Tuesday, 3 February 2009

Illustrator Nick Dewar

I have been corresponding with Nick Dewar he was quite happy to answer questions so long as they were not ones on his website. Most of what I wanted to ask is there, they are worth reading http://www.nickdewar.com/
I like his sense of humour as well as his illustrations.

This is an interesting question and answer, it makes you realise how quick you need to turn your ideas into illustrations.
Q: "What is your creative process, how do you create an illustration?"
Q: "How close are your final sketches to the final artwork?"
A: I thought the best way to answer these two questions is by showing you how I work. I took a random week and followed two jobs that I had on at that time from first contact to final artwork. One job is an editorial piece the second is an advertising job.
The first Job was done for the New York Times book review. Just to confuse matters the art director who commissioned me is the venerable Nicholas Blechmen. I have labeled our discourse as between Nick One and Nick Two. I should add that not only is Nick One a real gent and a talented artist in his own right, this is a textbook example of good art direction.
Nick One contacted me on Monday afternoon to ask if I would have time to do a small illustration. It would accompany the review of a book written about "the economy of sushi". I replied straight away and told him that I could do it. He sent through the article, the size, the fee, the due date and told me to have fun!

First thing Tuesday morning I read through the article once to get a feel for the piece and the tone of the writing. Then I sat down and reread the article more closely identifying the parts that already suggest imagery and identifying the articles most important point: that eating sushi is a "key indicator of modernization, a signifier of participation in the globalised economy".
Sometimes if I am stuck with a particularly dense or complicated piece of text I will try and boil the article down to a single word or phrase and illustrate that. Here are the ideas that I came up with...Roll over the images on the right to see larger versions of the sketches supplied to the client.
Nick One wrote back a very encouraging email:
"These all look great.
My favorites are:
Segments of globe as sashimi
Slice of sea on sushi block
World as tuna roll
(And I also kind of like fish skeleton as yen)
Which do you prefer?"
I sat down and looked over the ideas again and tried to evaluate them a little more objectively. Here is my reply:
"I like the globe sashimi, because it succinctly sums up the main idea behind the book. The world as a tuna roll I like for the same reason, but it is either a little more direct and or a bit too obvious (depending on your point of view). The trawler would be fun to draw but is a bit surreal and perhaps not readily apparent what the link to the story will be to a casual viewer (I don't know if this is an important point or not). The yen might be a stretch to make it look good as you have to squeeze a yen sign into a skeleton shape, also as I write this it occurs to me that it may be misinterpreted that the book is about the demise of the Japanese economy. I think the globe sashimi wins out? Let me know your thoughts."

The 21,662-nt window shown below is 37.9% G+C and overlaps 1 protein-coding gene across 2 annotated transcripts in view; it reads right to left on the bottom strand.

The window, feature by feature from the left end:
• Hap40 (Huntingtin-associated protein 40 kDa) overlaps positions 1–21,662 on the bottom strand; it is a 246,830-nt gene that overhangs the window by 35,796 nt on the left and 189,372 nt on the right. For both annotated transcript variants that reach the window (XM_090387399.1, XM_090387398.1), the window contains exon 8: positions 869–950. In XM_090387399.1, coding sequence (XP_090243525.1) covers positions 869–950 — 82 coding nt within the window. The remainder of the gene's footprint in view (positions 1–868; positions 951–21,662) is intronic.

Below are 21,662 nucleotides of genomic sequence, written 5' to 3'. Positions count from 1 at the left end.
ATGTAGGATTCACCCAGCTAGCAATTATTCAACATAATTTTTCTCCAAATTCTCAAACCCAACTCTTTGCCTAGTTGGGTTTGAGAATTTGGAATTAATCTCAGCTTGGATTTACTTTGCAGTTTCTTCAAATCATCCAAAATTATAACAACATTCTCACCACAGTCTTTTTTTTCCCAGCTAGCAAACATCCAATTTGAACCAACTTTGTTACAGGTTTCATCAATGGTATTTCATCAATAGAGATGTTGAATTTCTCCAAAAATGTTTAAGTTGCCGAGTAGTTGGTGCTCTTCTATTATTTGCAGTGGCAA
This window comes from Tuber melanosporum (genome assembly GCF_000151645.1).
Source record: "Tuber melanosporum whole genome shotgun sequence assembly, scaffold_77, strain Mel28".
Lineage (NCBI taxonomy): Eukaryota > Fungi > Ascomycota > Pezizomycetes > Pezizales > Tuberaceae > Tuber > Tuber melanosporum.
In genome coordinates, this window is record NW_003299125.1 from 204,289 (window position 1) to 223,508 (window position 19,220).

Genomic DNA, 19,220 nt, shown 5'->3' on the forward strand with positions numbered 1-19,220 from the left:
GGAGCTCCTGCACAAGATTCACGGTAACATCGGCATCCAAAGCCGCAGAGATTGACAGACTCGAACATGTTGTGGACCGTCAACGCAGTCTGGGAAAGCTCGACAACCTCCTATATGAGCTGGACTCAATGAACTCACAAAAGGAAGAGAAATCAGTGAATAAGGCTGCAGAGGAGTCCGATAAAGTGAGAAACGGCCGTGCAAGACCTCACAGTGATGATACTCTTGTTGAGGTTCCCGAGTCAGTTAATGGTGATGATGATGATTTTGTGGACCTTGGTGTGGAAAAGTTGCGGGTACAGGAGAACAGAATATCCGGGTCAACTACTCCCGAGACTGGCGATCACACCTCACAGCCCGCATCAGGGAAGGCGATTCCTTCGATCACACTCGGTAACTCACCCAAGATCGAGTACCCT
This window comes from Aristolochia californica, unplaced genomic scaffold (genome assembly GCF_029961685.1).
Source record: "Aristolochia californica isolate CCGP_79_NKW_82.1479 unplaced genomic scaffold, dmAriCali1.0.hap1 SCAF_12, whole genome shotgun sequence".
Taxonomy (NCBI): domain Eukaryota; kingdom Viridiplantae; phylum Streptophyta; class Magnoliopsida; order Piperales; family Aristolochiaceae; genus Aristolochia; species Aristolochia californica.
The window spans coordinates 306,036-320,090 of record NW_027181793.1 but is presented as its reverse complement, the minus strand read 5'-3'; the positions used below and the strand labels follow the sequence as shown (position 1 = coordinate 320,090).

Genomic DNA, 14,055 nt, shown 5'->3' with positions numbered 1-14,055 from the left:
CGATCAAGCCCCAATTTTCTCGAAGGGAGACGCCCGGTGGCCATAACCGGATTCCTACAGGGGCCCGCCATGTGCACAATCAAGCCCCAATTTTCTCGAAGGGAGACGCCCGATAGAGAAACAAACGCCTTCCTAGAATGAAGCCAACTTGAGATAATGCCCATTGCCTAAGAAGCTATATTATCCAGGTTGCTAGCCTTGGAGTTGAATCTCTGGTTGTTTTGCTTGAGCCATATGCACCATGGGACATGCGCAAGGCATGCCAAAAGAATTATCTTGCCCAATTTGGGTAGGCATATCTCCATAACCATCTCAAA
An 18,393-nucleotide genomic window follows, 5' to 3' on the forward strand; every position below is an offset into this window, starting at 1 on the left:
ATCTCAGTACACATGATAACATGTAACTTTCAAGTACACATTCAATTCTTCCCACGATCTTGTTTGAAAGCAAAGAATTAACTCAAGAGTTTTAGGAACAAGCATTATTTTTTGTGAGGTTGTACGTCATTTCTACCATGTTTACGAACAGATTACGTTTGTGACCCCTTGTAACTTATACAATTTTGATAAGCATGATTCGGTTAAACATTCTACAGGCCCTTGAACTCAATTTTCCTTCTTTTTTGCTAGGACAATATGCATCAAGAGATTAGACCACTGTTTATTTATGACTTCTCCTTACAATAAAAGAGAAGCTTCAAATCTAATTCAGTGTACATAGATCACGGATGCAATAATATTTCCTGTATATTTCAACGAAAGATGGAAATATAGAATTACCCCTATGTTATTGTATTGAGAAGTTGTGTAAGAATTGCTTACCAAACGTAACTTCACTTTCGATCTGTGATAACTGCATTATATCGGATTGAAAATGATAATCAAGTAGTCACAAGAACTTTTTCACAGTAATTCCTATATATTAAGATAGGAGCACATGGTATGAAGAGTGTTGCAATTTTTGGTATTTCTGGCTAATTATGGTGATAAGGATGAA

His reply:
"Agreed, the sashimi is perfect.Look forward to the finish.Thanks."
I sent the sketch over to Nick One first thing Wednesday morning, asking if he had any colour preferences. He wrote back that he had no preferences on the colour but to bear in mind that their presses cannot hold more than a 250% combination of inks (in other words, no area should be so dark that the combination of cyan, magenta, yellow an black is above 250%). He also said that the sketch was looking good.
Now all I had to do is sit down and produce a more final sketch. I wanted to make the sushi resemble a Homolosine globe because it made more sense to me that if a globe were spread it out as sushi, it would look more like a Homolosine globe than an orange segment shaped globe. So I had to go away and find a good reference for that. Also I needed to get sushi references to make sure I got the Toro right.
The one artistic license is the band of seaweed wrapped around the sushi. You don’t usually do this with Tuna, but it worked so well as an equator line and it really helped identify the objects as sushi that I included it.

Now that I had his approval on the final rough I was free to go to final.I managed to get the art over to Nick One by Wednesday evening.